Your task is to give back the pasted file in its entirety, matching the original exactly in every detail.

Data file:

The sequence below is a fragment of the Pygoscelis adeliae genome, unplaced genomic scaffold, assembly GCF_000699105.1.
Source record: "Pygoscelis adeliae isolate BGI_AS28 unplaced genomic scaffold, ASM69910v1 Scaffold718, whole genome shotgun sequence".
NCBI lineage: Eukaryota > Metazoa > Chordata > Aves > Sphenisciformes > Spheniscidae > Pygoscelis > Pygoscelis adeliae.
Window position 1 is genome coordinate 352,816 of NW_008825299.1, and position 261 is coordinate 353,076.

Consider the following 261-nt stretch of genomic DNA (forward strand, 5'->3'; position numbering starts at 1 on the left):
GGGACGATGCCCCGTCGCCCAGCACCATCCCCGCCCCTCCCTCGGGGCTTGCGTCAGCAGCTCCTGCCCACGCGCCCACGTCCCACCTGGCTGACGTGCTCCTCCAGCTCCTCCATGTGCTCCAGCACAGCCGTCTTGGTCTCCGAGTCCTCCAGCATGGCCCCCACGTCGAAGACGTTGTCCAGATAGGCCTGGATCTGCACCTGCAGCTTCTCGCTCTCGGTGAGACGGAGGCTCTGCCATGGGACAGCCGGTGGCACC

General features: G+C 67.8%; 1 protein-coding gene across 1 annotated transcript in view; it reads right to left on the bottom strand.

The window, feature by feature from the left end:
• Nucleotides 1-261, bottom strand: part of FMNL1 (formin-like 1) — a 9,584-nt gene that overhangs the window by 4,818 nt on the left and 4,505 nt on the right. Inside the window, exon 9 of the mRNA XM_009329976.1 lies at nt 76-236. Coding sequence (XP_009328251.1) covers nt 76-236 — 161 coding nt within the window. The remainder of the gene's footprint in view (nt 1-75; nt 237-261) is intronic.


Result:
The sequence below is a fragment of the Pygoscelis adeliae genome, unplaced genomic scaffold, assembly GCF_000699105.1.
Source record: "Pygoscelis adeliae isolate BGI_AS28 unplaced genomic scaffold, ASM69910v1 Scaffold718, whole genome shotgun sequence".
NCBI lineage: Eukaryota > Metazoa > Chordata > Aves > Sphenisciformes > Spheniscidae > Pygoscelis > Pygoscelis adeliae.
Window position 1 is genome coordinate 352,816 of NW_008825299.1, and position 261 is coordinate 353,076.

Consider the following 261-nt stretch of genomic DNA (forward strand, 5'->3'; position numbering starts at 1 on the left):
GGGACGATGCCCCGTCGCCCAGCACCATCCCCGCCCCTCCCTCGGGGCTTGCGTCAGCAGCTCCTGCCCACGCGCCCACGTCCCACCTGGCTGACGTGCTCCTCCAGCTCCTCCATGTGCTCCAGCACAGCCGTCTTGGTCTCCGAGTCCTCCAGCATGGCCCCCACGTCGAAGACGTTGTCCAGATAGGCCTGGATCTGCACCTGCAGCTTCTCGCTCTCGGTGAGACGGAGGCTCTGCCATGGGACAGCCGGTGGCACC

General features: G+C 67.8%; 1 protein-coding gene across 1 annotated transcript in view; it reads right to left on the bottom strand.

The window, feature by feature from the left end:
• Nucleotides 1-261, bottom strand: part of FMNL1 (formin-like 1) — a 9,584-nt gene that overhangs the window by 4,818 nt on the left and 4,505 nt on the right. Inside the window, exon 9 of the mRNA XM_009329976.1 lies at nt 76-236. Coding sequence (XP_009328251.1) covers nt 76-236 — 161 coding nt within the window. The remainder of the gene's footprint in view (nt 1-75; nt 237-261) is intronic.